Earlier in the year, the entire internet seemed to be asking “Can I punch a Nazi?” Vice asked an ethicist to answer that question (“No”). Even the New York Times got in on the Nazi-punching action. Overall, the tone on social media and news sites trended toward bemused. It’s a Nazi after all. Who or what is more punchable?
Unsurprisingly, the tone changed in August. Violence between protesters and counter-protesters erupted at a “Unite the Right” rally in Charlottesville, Va., and a white supremacist drove a car into a crowd of counter-protesters, killing one person and injuring many more.
In the United States, unless it crosses the line and becomes incitement, fighting words or a “true threat,” hate speech is protected by the First Amendment, a fact pointed out by several commentators in August, and probably by some people in your social media feeds as well.
So everyone who responds to these incidents with “Free speech!” are principled constitutionalists? Not so, according to a recent study by Mark H. White and Christian Crandall of the University of Kansas. They found that “explicit racial prejudice is a reliable predictor of the ‘free speech defense’ of racist expression.”
In other words, many of those who defend racist speech using the First Amendment do not do so on principle. Rather, they defend prejudiced speech because they feel that they themselves are under attack. In a roundabout way, prejudiced people fall back on the “free speech defense” in order to protect their own prejudices.
“We think of principles as ideas we use to guide behavior in our everyday lives,” White said in a news release about the research. “Our data show something different—that we tend to make up our mind on something based on our attitudes—in this case, racial attitudes—and then decide that the principle is relevant or irrelevant. People do whatever best fits their pre-existing attitudes.”
“For the prejudiced person,” the First Amendment applies “when it suits their needs but is absent when it does not,” Crandall said about the findings.
Thinkers like Ta-Nehasi Coates have been arguing this for years.
“Racism is not merely a simplistic hatred,” Coates wrote in an article for The Atlantic. “It is, more often, broad sympathy toward some and broader skepticism toward others.”
If you give one group of people the benefit of the doubt, but hold another to a different standard, there’s undoubtedly some form of prejudice coming into play.
Speech is “freer” in the United States than virtually anywhere else in the world. Former U.S. Supreme Court Justice Oliver Wendell Holmes once said that the freedom of speech does not protect someone “falsely shouting fire in a theatre and causing a panic.”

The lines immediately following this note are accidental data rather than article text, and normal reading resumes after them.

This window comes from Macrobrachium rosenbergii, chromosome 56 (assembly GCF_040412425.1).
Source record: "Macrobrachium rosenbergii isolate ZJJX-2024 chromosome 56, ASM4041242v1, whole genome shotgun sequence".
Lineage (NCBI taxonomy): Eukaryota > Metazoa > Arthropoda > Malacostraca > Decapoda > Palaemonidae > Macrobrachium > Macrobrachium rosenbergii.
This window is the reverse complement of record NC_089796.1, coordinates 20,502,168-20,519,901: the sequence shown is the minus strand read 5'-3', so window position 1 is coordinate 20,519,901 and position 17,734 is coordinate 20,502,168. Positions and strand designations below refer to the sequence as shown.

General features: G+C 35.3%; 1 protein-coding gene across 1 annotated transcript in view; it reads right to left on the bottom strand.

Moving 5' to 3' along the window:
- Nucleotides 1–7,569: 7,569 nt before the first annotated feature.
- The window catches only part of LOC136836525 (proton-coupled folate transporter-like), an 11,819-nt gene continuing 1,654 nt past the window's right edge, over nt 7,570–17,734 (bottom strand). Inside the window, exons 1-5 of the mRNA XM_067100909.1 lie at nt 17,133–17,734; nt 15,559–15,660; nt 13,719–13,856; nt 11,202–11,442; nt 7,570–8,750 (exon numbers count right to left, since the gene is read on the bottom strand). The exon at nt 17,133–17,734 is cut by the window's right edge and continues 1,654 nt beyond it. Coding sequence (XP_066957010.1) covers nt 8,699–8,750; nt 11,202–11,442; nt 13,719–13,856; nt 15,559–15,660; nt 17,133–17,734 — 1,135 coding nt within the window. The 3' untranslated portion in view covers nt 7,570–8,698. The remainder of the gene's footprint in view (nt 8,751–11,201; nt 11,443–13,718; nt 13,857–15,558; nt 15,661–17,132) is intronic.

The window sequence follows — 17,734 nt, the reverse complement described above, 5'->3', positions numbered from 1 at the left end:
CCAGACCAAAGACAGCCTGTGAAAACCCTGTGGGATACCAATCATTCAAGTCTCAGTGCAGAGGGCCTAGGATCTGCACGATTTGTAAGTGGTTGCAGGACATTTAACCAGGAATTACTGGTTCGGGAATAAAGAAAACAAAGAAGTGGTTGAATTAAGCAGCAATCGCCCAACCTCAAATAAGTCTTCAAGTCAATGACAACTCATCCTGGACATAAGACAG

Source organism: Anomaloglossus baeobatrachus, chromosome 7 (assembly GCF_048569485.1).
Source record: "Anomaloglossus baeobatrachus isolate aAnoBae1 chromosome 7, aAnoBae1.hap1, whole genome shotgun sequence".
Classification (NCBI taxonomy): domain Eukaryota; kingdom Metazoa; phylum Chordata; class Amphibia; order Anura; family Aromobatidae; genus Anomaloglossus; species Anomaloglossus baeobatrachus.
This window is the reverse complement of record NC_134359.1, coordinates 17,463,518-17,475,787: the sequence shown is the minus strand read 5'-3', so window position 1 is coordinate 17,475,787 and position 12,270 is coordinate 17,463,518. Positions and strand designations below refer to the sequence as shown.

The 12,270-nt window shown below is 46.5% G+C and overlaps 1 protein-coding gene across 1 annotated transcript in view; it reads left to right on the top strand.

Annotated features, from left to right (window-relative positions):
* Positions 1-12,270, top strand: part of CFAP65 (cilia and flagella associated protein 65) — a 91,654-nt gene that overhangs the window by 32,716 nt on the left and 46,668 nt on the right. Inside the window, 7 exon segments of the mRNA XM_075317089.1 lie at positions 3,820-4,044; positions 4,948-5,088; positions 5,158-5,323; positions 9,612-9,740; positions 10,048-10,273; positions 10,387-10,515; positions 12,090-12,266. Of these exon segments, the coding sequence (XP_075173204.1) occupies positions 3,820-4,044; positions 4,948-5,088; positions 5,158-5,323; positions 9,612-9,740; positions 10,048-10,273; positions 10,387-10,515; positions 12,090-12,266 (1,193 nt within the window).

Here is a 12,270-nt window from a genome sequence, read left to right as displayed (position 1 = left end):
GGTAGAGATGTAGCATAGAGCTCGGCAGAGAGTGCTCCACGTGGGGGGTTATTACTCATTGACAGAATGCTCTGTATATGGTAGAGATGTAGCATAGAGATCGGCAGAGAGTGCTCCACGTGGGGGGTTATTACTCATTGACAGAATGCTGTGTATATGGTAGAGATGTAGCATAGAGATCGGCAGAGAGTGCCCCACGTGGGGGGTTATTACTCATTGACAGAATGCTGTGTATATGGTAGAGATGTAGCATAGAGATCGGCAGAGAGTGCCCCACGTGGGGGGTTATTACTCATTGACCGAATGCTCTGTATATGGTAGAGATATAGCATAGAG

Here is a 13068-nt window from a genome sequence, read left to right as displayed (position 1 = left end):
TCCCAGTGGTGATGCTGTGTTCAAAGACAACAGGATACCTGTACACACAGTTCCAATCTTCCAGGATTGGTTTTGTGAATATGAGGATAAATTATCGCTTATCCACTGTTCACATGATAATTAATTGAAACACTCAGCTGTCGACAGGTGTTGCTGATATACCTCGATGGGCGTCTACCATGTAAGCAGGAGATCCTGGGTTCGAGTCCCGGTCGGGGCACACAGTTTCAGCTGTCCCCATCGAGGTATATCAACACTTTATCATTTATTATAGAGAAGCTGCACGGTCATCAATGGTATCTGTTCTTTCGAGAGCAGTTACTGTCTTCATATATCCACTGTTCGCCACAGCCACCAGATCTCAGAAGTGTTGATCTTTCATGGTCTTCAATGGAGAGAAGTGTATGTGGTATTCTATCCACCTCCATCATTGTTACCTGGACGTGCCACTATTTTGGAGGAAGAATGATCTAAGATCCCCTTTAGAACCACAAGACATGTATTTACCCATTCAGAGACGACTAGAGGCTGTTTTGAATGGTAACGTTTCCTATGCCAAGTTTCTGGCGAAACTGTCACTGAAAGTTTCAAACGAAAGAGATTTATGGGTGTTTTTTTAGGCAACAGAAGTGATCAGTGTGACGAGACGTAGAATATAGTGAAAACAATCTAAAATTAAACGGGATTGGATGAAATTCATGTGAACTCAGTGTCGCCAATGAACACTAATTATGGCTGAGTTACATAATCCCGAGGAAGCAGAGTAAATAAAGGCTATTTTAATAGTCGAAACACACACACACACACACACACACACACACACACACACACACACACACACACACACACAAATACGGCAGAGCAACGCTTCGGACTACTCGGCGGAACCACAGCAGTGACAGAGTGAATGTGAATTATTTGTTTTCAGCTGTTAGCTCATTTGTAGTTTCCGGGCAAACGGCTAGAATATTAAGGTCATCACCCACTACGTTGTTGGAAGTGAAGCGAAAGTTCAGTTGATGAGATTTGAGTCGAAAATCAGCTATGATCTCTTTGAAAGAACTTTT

In the United States, changing any part of the phrase above means the speech would be covered by the First Amendment. If there really was a fire, the person would be a hero, right? If they whispered it, they probably wouldn’t cause a panic. If the false announcement was blasted over the speaker but no one panicked and just sat there, then no harm, no foul.
The United States’ allies, on the other hand, might arrest the speaker in this scenario based on their intent, even if no one got hurt. Most of them also have laws restricting hate speech. Can the United States do this as well, at least without throwing the First Amendment out with the bathwater?
The answer is “probably…?” The United States’ interpretation of “freedom of speech” is very broad. However, free expression is not the only right found in the U.S. Constitution and hate speech could easily fall into several of the categories of unprotected speech.
In the end, it probably depends on why the United States protects free speech in the first place. Unsurprisingly, the U.S. Supreme Court has never addressed this question, meaning that in order to determine why we have free speech, we may need to use–yes, you guessed it–our right to free speech.
As Justice Holmes said in a 1929 dissent, “the principle of free thought” is “not free thought for those who agree with us but freedom for the thought that we hate.” That means a principled defense of free speech must apply equally to those we agree with and those we disagree with. It is possible for people to defend racist speech on free speech principles, but as White and Crandall suggest, “we shouldn’t assume that the motives are purely based on an abstract democratic principle, either.”
So, even if you like the free speech message, it’s worth considering the messenger.
Jacob Hillesheim is a Minnesota educator who has taught courses in American history, world history, military history, government and criminal justice and law. He holds master’s degrees in teaching and learning and in history. He has never—never—said “no” to ice cream.